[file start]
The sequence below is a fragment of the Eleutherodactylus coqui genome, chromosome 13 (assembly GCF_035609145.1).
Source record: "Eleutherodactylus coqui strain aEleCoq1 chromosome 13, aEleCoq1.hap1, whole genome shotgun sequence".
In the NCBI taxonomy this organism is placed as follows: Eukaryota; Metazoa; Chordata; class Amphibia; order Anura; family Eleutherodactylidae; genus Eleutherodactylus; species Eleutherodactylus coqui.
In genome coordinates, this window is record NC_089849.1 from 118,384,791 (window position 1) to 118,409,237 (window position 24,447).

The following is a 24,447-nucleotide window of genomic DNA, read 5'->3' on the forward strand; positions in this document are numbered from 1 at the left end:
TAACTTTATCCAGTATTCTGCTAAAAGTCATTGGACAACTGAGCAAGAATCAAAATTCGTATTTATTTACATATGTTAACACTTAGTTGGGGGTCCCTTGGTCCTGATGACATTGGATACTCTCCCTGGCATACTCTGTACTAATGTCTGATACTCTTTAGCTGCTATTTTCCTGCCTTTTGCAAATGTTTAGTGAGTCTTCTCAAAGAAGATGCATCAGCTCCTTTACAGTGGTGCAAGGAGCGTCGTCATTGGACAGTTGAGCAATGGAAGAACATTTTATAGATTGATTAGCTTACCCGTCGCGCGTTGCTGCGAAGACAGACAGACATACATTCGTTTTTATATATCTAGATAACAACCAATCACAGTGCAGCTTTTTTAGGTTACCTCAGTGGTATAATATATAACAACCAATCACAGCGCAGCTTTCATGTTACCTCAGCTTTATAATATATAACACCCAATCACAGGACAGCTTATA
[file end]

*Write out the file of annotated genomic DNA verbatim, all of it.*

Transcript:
The sequence below is a fragment of the Eleutherodactylus coqui genome, chromosome 13 (assembly GCF_035609145.1).
Source record: "Eleutherodactylus coqui strain aEleCoq1 chromosome 13, aEleCoq1.hap1, whole genome shotgun sequence".
In the NCBI taxonomy this organism is placed as follows: Eukaryota; Metazoa; Chordata; class Amphibia; order Anura; family Eleutherodactylidae; genus Eleutherodactylus; species Eleutherodactylus coqui.
In genome coordinates, this window is record NC_089849.1 from 118,384,791 (window position 1) to 118,409,237 (window position 24,447).

The following is a 24,447-nucleotide window of genomic DNA, read 5'->3' on the forward strand; positions in this document are numbered from 1 at the left end:
TAACTTTATCCAGTATTCTGCTAAAAGTCATTGGACAACTGAGCAAGAATCAAAATTCGTATTTATTTACATATGTTAACACTTAGTTGGGGGTCCCTTGGTCCTGATGACATTGGATACTCTCCCTGGCATACTCTGTACTAATGTCTGATACTCTTTAGCTGCTATTTTCCTGCCTTTTGCAAATGTTTAGTGAGTCTTCTCAAAGAAGATGCATCAGCTCCTTTACAGTGGTGCAAGGAGCGTCGTCATTGGACAGTTGAGCAATGGAAGAACATTTTATAGATTGATTAGCTTACCCGTCGCGCGTTGCTGCGAAGACAGACAGACATACATTCGTTTTTATATATCTAGATAACAACCAATCACAGTGCAGCTTTTTTAGGTTACCTCAGTGGTATAATATATAACAACCAATCACAGCGCAGCTTTCATGTTACCTCAGCTTTATAATATATAACACCCAATCACAGGACAGCTTATA